With the purchase of Soundtrap, could Spotify provide powerful collaborative music creation tools for artists in the near future?
Ahead of their IPO next year, Spotify has spent a lot of money to acquire new companies.
To roll out a possible Shazam-style service, the company bought British startup Sonalytic back in March. Then, to avoid further litigation over attribution problems on their platform, Spotify acquired blockchain startup Mediachain Labs. Finally, to improve content recommendations, Spotify acquired MightyTV and machine learning startup, Niland. Now, the Swedish streaming platform has acquired yet another company.
Earlier this morning, Spotify announced that it had purchased online music recording studio, Soundtrap.
Founded just three years ago, the Swedish start-up provides a browser-based music production and recording studio. Creators could collaborate with other users on the platform in real-time.
Last year, the music startup received $6 million in funding from top-name backers, including former Spotify CFO Peter Sterky. Swedish producer and songwriter Andreas Carlson also invested in the company. Carlson has written hits for Katy Perry, Britney Spears, and the Backstreet Boys, among others.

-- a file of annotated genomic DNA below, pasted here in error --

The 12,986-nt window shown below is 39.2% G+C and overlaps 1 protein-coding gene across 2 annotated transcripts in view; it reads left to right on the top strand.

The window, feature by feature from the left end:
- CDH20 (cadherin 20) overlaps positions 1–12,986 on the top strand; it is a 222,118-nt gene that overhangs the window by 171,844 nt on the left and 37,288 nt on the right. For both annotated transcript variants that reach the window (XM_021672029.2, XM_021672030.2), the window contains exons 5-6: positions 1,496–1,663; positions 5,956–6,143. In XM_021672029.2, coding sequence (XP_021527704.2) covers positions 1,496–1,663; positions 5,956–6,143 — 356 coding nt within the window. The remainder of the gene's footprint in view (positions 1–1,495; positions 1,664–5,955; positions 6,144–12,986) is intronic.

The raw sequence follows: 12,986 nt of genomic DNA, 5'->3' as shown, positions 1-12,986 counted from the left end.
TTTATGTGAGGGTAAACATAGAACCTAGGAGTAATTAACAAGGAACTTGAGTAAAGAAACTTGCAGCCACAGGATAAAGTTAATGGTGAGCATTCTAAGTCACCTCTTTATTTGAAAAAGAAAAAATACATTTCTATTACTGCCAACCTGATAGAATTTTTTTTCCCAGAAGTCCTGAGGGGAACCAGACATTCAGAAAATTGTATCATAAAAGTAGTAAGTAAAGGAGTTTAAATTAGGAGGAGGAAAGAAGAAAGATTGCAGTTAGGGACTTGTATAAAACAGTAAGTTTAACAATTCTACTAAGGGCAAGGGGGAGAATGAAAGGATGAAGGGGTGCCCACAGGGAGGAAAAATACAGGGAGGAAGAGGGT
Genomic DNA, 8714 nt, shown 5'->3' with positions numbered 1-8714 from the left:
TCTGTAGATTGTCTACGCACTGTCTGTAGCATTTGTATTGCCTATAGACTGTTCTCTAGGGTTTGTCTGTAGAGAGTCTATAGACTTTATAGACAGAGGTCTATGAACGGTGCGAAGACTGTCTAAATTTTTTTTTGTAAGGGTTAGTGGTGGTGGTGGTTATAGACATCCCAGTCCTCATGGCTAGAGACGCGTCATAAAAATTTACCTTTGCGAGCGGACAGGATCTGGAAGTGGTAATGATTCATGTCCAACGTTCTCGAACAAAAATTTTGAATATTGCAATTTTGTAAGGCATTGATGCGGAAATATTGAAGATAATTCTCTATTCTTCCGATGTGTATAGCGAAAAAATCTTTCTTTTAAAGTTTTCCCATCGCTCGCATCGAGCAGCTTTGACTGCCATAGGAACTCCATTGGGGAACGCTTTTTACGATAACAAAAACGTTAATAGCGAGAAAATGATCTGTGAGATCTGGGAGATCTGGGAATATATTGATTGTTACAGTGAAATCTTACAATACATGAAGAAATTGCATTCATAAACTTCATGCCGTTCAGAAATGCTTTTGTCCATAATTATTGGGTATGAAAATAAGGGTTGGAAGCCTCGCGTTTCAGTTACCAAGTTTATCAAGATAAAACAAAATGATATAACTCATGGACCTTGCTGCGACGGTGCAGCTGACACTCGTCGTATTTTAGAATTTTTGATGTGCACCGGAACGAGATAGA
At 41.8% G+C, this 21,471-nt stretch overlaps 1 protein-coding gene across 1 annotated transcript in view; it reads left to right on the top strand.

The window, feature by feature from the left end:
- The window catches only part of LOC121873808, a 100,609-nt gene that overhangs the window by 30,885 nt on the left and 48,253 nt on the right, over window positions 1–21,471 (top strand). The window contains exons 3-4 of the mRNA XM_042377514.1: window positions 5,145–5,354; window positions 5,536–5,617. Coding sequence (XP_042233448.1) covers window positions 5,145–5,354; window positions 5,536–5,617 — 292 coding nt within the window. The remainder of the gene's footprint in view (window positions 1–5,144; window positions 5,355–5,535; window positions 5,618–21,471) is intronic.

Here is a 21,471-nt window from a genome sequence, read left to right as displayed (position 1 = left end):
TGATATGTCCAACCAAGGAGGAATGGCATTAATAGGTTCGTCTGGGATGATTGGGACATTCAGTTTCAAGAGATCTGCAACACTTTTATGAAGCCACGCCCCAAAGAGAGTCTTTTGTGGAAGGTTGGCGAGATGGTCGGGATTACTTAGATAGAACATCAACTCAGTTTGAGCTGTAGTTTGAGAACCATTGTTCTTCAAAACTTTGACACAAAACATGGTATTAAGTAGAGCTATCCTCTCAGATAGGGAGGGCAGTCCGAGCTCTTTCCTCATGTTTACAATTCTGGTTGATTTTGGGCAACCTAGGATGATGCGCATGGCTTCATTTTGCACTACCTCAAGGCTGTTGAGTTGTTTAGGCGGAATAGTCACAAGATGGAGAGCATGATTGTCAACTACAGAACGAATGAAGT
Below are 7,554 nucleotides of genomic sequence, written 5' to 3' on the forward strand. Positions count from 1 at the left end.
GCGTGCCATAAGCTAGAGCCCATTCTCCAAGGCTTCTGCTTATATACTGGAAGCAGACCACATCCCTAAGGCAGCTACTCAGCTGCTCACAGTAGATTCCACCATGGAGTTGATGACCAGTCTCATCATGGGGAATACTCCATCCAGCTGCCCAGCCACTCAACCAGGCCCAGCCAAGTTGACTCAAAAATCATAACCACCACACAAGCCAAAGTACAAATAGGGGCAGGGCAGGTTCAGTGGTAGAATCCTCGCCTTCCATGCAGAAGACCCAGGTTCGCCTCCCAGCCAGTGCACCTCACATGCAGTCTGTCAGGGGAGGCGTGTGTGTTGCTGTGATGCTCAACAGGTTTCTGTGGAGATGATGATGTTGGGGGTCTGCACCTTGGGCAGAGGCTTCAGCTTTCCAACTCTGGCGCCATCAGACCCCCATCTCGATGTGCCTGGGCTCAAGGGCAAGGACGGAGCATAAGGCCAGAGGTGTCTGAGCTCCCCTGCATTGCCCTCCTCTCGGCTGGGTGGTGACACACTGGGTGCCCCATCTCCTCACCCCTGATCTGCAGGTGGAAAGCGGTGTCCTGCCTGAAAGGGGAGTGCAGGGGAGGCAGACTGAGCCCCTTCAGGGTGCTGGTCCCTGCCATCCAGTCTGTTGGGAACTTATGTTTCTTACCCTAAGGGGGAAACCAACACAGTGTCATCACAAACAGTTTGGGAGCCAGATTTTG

Speaking about the acquisition in a blog post, Soundtrap wrote,
“Just three years after launching our online collaborative music and podcast recording studio, we are proud to announce that Soundtrap has been acquired by Spotify. Our two teams are culturally, creatively and strategically a great fit, so Soundtrap — including all our staff — will continue to revolutionize the music-making process for consumers, educators, and students from within the Spotify family.”
“Soundtrap’s rapidly growing business is highly aligned with Spotify’s vision of democratizing the music ecosystem.”
Spotify didn’t explain why it purchased the company. However, the acquisition could “signal interest in a completely different direction for the company,” according to Engadget. The streaming platform could provide tools to allow artists to create their own music on the platform. This would fall in line with Soundtrap’s original vision. In an interview two years ago with The Next Web, co-founder Per Emanuelson explained,
“When Steve Jobs introduced GarageBand, he said half of US households had an active musician in them. Most tools out there today focus on the pro-musician though. Some people can’t deal with all those options but are still very musically talented. We thought: How do we make this as useable as something like Instagram, but still have quality?”
Spotify’s main competition is Apple Music. The acquisition would make sense to compete with Apple’s popular GarageBand software and apps.
Spotify and Soundtrap didn’t provide the financial terms of the acquisition. According to Reuters, Spotify aims to launch their IPO on Wall Street in the first or second quarter of 2018.
Featured image by Spotify